Real Estate Investment Returns Compared To Stocks… The Correct Way
- Learn why WSJ's analysis of real estate investment returns is fatally flawed.
- Discover the simple equation you can use to determine if a real estate investment makes sense.
- Reveals all the factors you need to take into account when evaluating a real estate investment.
Brett Arends of the Wall Street Journal published an article claiming housing has been a lousy investment – all the way back to 1981.
This article has been picked up by many media outlets, but unfortunately, it's completely and totally wrong.
Yes, believe it or not, even the venerable Wall Street Journal makes blatant mistakes by misusing statistics and applying false premises to data to derive completely incorrect conclusions.
The basic premise of the article is that housing has been a lousy investment since 1981 because the Case-Shiller index shows 4.1% growth in real estate prices, compared with consumer prices rising by 3%, leaving a paltry net return of 1.15%.
While Brett may have got the math right, the implied assumption behind the calculations is wrong, making the entire analysis wrong.
There are two main flaws with Brett's reasoning.
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The Two Big Flaws In the Wall Street Journal's Real Estate Analysis
The first flaw is that Brett assumes investment real estate is purchased for cash and owned outright.
The truth is, investment real estate is seldom bought for cash. Instead, it's usually financed – typically with leverage ranging from 4:1 to 9:1 depending on the credit cycle and the type of property.
Using 4:1 to keep the math conservative means your investment return results from 5 portions of growth for every one portion of inflation.
Using the numbers from the article, a $100,000 house bought with a 20% down payment would grow in value $4,100 (100,000*.041), and inflation would cost you $600 in purchasing power (20,000*.03). The growth in “wealth” is effectively $3,500 on a down payment of $20,000, or roughly 17.5% return on investment – not the 1.15% that the Wall Street Journal claims.
In other words, investing in real estate is a leveraged play on inflation – it always has been, and it always will be, as long as people choose to finance their purchases.
That's why real estate investors got slaughtered in the 2008-2009 deflationary decline – because those deflationary losses were multiplied by leverage wiping out many investor's total equity.
It's also the reason why real estate prices rise most of the time and only rarely decline – because inflation is so persistent and consistent, except during rare credit collapses like in 2008-2009.
How To Calculate Real Estate Investment Returns Correctly
Stated simply, if you want to figure out the investment return on real estate, you can't simply subtract inflation from the price increase of the property as Arends attempts to do, because that ignores financing leverage. Instead, you must multiply the return by the leverage factor while only subtracting one part of inflation for the amount of down payment.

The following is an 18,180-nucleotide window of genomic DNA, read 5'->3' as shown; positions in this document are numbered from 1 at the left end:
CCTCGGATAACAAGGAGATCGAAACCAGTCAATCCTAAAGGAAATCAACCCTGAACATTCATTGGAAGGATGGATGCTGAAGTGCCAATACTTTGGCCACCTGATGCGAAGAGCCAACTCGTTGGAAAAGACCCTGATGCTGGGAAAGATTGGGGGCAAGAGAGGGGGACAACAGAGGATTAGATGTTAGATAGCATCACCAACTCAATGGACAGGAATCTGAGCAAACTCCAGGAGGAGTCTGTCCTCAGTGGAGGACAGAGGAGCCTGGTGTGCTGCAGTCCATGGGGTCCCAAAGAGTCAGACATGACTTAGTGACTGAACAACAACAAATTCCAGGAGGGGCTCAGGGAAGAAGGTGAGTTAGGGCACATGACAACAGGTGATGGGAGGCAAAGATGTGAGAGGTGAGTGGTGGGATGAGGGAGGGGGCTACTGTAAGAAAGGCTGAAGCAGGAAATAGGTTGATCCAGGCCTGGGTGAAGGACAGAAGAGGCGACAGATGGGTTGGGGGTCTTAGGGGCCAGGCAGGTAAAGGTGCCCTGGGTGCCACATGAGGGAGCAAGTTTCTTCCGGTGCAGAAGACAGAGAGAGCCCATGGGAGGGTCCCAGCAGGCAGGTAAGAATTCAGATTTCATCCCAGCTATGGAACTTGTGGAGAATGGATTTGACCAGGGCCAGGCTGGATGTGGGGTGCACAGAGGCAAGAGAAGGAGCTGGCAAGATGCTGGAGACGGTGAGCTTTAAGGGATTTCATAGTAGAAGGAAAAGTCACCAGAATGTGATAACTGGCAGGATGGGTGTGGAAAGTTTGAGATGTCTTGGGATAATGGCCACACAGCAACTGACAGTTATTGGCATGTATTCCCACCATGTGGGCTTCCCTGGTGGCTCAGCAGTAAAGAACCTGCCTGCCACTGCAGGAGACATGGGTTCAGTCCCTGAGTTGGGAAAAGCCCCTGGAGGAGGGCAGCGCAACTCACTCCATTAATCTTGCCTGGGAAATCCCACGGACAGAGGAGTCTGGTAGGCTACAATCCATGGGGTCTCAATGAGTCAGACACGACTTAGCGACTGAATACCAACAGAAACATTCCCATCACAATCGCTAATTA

Using the above example, you multiply 4.1 times 5, equaling 20.5% return on your investment (down payment), then subtract 3% for loss of purchasing power due to inflation on your down payment. The result is 17.5% return on invested capital.
In addition, if you want to get fancy and look at the analysis from an investor standpoint, as opposed to a homeowners perspective, then you need to include multiple return streams from your real estate investment, and not just change in capital value.
That's the second flaw in his analysis.
For example, you would want to include cash flows from rents net of mortgage, taxes, insurance, maintenance and other costs.
Arends attempts to correct his mistaken analysis on the WSJ site by claiming any leverage benefits are offset by financing costs, but once again, he's incorrect.
Financing costs are typically offset by rent from the tenant (or imputed rent for the homeowner), leaving the above referenced leverage equation to stand on its own merit.
In addition, you must also include the tax advantages that accrue from real estate investment, equity built up from paying down the loan, and active appreciation from property improvements, to determine if real estate is a good overall investment (or a lousy investment as the Wall Street Journal incorrectly claims).
However, the Wall Street Journal article doesn't touch on these issues (which is a common mistake), and that's why I felt it was important to correct this flawed reasoning.
It's important to understand how the math works because flawed reasoning like this can cause you to make investment mistakes that can hurt your wealth growth.
I hope this article helps clarify how the math actually works in practice.
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